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As a child, I had the great blessing of growing up in a mostly rural farm community in the Pacific Northwest. My family lived pretty close to the land. With five kids and two parents and not a college degree anywhere in sight, we often struggled. Those conditions meant I hunted and fished from a young age, but never for sport. Instead, we needed to eat everything we caught or shot or grew in the ground.
I didn’t realize it until I reached adulthood, but this intimate connection to the Earth itself, to the soil and the plants and the animals, turned into a wonderful bounty.
It made me realize that everyone owes their very existence to the natural world. It gave me the real knowledge that I am part of the web of life, connected and interwoven, a child of God and Mother Earth, as well. Every time I dug into the ground to find bait to catch fish, I found life everywhere, and came to appreciate and understand that the Earth itself, the dirt and the rocks and the rivers, are alive in a very real way.
When I grew up into my early adulthood I wanted other, more urbanized children to have that same experience, so I started volunteering with a group called Outward Bound, whose mission involved introducing kids to nature. One day I took a group of kids who had never left the city to a farm in the country. While we stood in a field, one of the kids looked down and asked “What’s this growing here?”
“Carrots,” I said.
“No way,” several of the kids said, looking at the leafy greens we stood next to. “These aren’t carrots!”
I reached down and pulled one out of the ground.
“Ew!” one boy said, thoroughly grossed out. “You mean they grow in dirt?!”
So many of us now have what the psychologists call nature deficit disorder—we live surrounded by concrete and asphalt and glass and steel, our homes and schools and workplaces and cars walling us off and disconnecting us from the natural world. We’ve forgotten, or never known, our profound connection to the Earth and to all other living things. Personally, I think that distance from nature and the created world have made many of us forget and forego the Creator, too. Tribal, agrarian and indigenous peoples from just about every era in human history were never atheists, because they saw the work of the Great Spirit, understood themselves as part of the creation, and lived in awe of that majesty and beauty and power.
Instead, most of today’s so-called “advanced civilizations” have focused entirely on the material riches they can extract from the Earth, as if it possessed infinite resources. Along with the prevailing economic theories of constant, unlimited growth, those attitudes have brought about the deeply mistaken belief that our globe’s goodness exists only to fuel our acquisitive desire for more material wealth and power, and have left many people oblivious of the severe long-term consequences:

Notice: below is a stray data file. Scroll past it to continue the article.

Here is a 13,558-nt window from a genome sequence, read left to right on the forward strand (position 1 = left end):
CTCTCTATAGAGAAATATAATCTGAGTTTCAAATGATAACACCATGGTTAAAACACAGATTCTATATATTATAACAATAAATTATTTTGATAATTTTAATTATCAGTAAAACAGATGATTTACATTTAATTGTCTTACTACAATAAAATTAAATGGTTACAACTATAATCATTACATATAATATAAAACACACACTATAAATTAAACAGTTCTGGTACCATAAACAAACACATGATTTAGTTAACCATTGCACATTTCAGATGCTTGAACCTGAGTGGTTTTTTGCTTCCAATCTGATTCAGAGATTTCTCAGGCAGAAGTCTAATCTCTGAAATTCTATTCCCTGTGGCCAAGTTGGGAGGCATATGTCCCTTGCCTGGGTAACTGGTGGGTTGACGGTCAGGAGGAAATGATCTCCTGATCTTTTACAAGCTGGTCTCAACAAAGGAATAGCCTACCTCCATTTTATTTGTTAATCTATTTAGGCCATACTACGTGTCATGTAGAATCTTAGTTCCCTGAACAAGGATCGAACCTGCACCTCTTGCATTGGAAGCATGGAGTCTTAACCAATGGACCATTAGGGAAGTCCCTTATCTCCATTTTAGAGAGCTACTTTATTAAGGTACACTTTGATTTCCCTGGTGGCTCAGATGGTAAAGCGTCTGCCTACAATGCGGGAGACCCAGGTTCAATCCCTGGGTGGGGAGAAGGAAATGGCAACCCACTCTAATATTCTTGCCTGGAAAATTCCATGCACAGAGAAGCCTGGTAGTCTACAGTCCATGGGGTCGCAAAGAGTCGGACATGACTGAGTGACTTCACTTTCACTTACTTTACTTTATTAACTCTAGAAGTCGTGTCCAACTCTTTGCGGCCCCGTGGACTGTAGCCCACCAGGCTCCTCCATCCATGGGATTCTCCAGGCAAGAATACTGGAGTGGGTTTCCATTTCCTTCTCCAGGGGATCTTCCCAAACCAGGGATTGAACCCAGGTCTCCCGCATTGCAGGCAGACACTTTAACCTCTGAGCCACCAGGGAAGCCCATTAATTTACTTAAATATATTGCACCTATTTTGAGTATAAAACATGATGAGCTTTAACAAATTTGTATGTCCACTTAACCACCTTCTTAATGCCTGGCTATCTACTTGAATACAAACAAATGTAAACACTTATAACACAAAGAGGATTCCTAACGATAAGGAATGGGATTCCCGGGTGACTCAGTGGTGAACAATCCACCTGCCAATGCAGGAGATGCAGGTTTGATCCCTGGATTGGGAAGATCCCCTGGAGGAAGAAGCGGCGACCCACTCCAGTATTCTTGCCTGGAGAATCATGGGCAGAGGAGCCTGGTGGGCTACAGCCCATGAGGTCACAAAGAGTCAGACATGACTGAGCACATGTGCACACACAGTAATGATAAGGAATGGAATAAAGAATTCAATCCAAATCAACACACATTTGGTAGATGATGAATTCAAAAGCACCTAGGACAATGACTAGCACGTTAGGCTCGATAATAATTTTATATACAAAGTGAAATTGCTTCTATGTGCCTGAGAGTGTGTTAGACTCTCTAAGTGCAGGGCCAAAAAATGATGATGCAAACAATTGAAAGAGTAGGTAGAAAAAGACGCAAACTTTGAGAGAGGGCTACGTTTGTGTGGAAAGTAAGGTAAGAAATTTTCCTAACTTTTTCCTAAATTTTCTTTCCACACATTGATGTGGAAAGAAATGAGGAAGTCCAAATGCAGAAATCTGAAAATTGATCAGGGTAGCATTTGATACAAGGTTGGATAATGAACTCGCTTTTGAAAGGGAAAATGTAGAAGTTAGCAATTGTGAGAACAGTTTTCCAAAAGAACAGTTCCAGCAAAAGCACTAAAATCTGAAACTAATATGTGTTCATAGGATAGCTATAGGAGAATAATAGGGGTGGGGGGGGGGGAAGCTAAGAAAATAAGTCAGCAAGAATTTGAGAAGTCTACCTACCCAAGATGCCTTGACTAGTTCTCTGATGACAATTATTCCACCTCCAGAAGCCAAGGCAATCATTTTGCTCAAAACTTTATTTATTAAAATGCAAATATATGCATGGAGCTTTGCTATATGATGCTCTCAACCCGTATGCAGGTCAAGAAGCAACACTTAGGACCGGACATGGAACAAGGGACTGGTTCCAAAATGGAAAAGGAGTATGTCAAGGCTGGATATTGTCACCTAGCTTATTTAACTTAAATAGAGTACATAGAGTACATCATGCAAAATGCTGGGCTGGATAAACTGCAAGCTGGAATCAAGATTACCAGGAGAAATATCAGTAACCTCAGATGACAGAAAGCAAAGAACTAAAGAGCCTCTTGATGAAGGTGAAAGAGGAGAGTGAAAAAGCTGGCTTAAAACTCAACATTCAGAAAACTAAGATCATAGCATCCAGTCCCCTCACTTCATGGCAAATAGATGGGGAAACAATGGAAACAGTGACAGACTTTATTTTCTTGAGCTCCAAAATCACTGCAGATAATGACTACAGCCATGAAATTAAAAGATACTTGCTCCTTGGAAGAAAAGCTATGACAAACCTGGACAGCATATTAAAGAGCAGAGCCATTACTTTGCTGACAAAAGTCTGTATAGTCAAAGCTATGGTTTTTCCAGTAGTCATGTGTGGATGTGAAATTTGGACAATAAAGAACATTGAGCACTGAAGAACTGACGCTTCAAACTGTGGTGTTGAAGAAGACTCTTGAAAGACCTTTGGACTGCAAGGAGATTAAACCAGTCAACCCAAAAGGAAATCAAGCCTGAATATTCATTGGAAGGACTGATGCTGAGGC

The fallacies in theories based on the belief that there is no limit to nature’s capacity to fulfill any demand made on it by human beings have now been coldly exposed. A culture which attaches absolute value to expansion, to acquisition, and to the satisfaction of people’s wants is being compelled to recognize that such goals are not, by themselves, realistic guides to policy. Inadequate, too, are approaches to economic issues whose decision-making tools cannot deal with the fact that most of the major challenges are global rather than particular in scope. – The Realization of Economic, Social and Cultural Rights, statement from The Baha’i International Community, 16 July 1995.
Despite our technology and our scientific progress and our gleaming cities, our industrialized human activities have combined with a barbaric, combative, smoke-belching, profit-before-people ethic which now threatens—no, promises—to make our one and only planet increasingly unlivable:
…when thou lookest at the orderly pattern of kingdoms, cities and villages, with the attractiveness of their adornments, the freshness of their natural resources, the refinement of their appliances, the ease of their means of travel, the extent of knowledge available about the world of nature, the great inventions, the colossal enterprises, the noble discoveries and scientific researches, thou wouldst conclude that civilization conduceth to the happiness and the progress of the human world. Yet shouldst thou turn thine eye to the discovery of destructive and infernal machines, to the development of forces of demolition and the invention of fiery implements, which uproot the tree of life, it would become evident and manifest unto thee that civilization is conjoined with barbarism. Progress and barbarism go hand in hand, unless material civilization be confirmed by Divine Guidance, by the revelations of the All-Merciful and by godly virtues, and be reinforced by spiritual conduct, by the ideals of the Kingdom and by the outpourings of the Realm of Might. – Abdu’l-Baha, Selections from the Writings of Abdu’l-Baha, p. 284.
These “forces of demolition” and the “fiery implements” that Abdu’l-Baha warned us about more than a hundred years ago have definitely come to pass. The constant burning of that carbon-spewing fire all over the world has led us to literally “uproot the tree of life,” as we wantonly and rapidly destroy more forests, which provide the world with the oxygen we humans need to continue breathing. If we continue down that treacherous path, we will commit slow suicide as a species.
The Baha’i teachings say that only these remedies—“spiritual conduct, …the ideals of the Kingdom and… the outpourings of the Realm of Might” can possibly heal such an ailing planet.